The Giants numbers you need to know from April
One month in the books
At one point in April, the Giants had their top three starters on the DL and watched rookies make their MLB debuts on back-to-back days. So, as Bruce Bochy said many times, they’ll take their current record. It’s not the start they were looking for, but given the injuries, it could have been much worse. May will be a tougher test, starting with a sneaky-difficult three-city trip. Before that kicks off, here’s a deep dive into the numbers you need to know from April (and that season-opening series in March):
Is this the year Brandon Belt puts it all together? He’s certainly off to a hot start. Belt’s .995 OPS through the end of April was the third-highest in the National League and sets him up nicely. Historically, April has been his second-worst month. He tends to really heat up later in the year, around August, and if he can avoid any freak injuries, this should be the season Belt flirts with 30 homers.
Speaking of homers, the Giants hit 30 through the end of April and scored 47.2 percent of their runs on the long ball. They entered May tied for sixth in the NL in homers after finishing a distant last in 2017 with just 128. A year ago, Giants third basemen combined for nine homers; Evan Longoria had six by the end of April. No Giants left fielder hit more than three homers last year; Mac Williamson had three in his first five games.
Swing and Miss
For years, other teams have embraced homers while essentially shrugging at the strikeouts that come with them. Are the Giants now doing the same? They entered May ranked seventh in the majors with a strikeout rate of 24.6 percent. Last season, they ranked 25th at 19.6 percent and the year before they were 29th at 17.7 percent. They don’t appear to be slowing down, much either, as Tyson Ross showed on the first night of May.
Digging a little deeper, you find some concerning trends. Hunter Pence struck out 36.1 percent of the time before going on the DL, which would be the highest rate of his career by 12 percent. Brandon Crawford was at 28.9 percent in April, way up from his 19.8 percent strikeout rate last season. Austin Jackson (36%), Gorkys Hernandez (36%) and Pablo Sandoval (30%) also piled up the whiffs. Then there’s Longoria, who struck out 27 times in 102 plate appearances and walked just three times. This is a trend worth watching.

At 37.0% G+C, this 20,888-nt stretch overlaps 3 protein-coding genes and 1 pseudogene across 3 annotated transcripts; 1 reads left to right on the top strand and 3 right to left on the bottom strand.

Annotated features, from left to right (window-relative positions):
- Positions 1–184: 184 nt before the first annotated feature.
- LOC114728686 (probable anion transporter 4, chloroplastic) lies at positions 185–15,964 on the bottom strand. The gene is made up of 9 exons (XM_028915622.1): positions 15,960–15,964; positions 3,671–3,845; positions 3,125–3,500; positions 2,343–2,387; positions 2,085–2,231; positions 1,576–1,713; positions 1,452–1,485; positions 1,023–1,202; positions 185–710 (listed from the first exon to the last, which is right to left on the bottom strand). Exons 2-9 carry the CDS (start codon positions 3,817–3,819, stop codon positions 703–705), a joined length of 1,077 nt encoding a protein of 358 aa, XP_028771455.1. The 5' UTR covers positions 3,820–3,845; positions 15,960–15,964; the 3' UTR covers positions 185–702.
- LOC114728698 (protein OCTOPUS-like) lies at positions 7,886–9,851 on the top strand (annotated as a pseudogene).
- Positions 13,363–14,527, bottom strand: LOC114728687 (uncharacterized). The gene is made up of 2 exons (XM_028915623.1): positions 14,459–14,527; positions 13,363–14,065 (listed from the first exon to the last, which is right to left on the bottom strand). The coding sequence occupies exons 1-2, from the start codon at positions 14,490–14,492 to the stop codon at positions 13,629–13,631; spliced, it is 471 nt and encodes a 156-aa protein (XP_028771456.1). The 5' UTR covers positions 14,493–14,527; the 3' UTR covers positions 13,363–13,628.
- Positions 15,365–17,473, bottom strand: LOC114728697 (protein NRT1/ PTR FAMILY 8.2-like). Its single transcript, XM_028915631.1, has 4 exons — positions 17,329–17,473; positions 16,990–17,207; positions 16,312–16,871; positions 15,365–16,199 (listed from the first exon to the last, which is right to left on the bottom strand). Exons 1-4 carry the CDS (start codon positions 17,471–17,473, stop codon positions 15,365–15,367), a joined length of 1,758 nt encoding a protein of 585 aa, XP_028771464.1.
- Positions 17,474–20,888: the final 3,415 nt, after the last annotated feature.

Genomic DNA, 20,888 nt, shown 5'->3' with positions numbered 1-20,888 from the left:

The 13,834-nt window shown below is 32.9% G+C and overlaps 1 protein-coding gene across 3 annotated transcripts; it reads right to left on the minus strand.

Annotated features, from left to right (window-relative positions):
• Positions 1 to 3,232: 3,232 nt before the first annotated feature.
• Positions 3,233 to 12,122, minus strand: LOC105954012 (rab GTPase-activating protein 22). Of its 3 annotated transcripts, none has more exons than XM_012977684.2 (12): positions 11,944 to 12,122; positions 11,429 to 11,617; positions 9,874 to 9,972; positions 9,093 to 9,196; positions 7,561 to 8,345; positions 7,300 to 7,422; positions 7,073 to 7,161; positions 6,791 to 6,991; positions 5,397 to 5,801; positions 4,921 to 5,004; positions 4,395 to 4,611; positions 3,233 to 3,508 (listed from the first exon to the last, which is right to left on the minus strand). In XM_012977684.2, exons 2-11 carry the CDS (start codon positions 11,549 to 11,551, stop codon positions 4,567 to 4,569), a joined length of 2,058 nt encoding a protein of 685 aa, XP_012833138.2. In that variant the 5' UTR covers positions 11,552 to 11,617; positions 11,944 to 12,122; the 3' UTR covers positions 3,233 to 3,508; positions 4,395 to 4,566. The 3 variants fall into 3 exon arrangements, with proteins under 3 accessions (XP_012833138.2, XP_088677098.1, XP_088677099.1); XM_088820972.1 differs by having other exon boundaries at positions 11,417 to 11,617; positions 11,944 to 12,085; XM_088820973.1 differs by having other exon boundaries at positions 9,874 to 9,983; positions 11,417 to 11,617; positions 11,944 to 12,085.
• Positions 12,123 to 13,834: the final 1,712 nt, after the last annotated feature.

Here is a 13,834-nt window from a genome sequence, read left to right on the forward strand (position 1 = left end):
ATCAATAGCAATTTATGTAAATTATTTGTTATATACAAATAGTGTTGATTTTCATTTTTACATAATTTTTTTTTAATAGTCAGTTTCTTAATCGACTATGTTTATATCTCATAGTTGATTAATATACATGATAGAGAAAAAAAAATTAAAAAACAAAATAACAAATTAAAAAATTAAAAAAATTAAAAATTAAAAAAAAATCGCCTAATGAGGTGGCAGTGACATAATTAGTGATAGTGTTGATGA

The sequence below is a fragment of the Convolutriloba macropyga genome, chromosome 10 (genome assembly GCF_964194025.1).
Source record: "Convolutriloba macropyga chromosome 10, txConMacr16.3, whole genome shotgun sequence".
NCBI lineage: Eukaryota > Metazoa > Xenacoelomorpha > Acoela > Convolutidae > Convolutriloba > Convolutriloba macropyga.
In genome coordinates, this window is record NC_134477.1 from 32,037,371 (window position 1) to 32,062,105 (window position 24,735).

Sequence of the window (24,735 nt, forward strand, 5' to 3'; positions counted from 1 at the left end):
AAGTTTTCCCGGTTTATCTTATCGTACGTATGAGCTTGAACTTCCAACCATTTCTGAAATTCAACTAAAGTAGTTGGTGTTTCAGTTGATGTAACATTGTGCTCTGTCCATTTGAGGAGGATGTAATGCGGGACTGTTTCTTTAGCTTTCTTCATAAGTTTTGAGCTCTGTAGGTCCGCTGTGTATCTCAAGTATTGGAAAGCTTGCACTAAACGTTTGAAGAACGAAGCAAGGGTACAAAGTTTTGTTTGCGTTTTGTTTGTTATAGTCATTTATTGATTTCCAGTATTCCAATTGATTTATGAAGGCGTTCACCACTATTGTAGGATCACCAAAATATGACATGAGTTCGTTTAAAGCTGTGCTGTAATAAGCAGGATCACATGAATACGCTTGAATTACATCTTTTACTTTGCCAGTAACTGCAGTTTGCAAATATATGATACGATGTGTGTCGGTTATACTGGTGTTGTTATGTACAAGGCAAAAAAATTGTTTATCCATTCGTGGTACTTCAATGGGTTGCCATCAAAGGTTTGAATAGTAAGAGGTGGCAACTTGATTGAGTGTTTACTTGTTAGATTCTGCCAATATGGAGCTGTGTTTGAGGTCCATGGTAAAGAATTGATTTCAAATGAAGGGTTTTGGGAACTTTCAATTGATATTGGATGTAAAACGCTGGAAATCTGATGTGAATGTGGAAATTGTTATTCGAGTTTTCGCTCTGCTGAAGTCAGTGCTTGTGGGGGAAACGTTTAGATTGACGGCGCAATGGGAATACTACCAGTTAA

Chris Stratton is still near the top of the class with his curveball. Stratton has an average spin rate of 3,147 revolutions-per-minute on his go-to pitch, trailing only Garrett Richards (3,249) and Ryan Pressly (3,147). Sam Dyson (3,060) ranks fifth, too. By the way, Pablo Sandoval averaged 2,549 on his curveball last Saturday, which incredibly ranks him seventh among pitchers who have thrown a curve for the Giants this year.
During spring training, Gregor Blanco said he thought he’s faster than ever. He certainly still flies on bases. Blanco went home-to-third on Sunday in 11.12 seconds, the third-fastest time recorded this season, trailing only Dee Gordon (10.86) and Billy Hamilton (10.89). Throw in a .300 average and Blanco is certainly making good on that non-roster invite. Blanco’s average sprint speed is the same as it was in 2015 when Statcast started tracking players, and that’s one reason it’ll be so tough for the Giants to find an open spot for Pence.
Not to Worry
Andrew McCutchen finished his first month with the Giants with a .212 batting average and 96 OPS+, but dig a little deeper and you see a guy who should be fine. McCutchen was 14th in the majors in hard-hit rate in April and led the team in average exit velocity. At 92.6 mph, he’s hitting the ball harder than he has in any other season during the Statcast era (since 2015). You need some luck in this game, and McCutchen hit into a ton of hard outs in April. He so far has done the same through two games in May, but it should even out soon enough.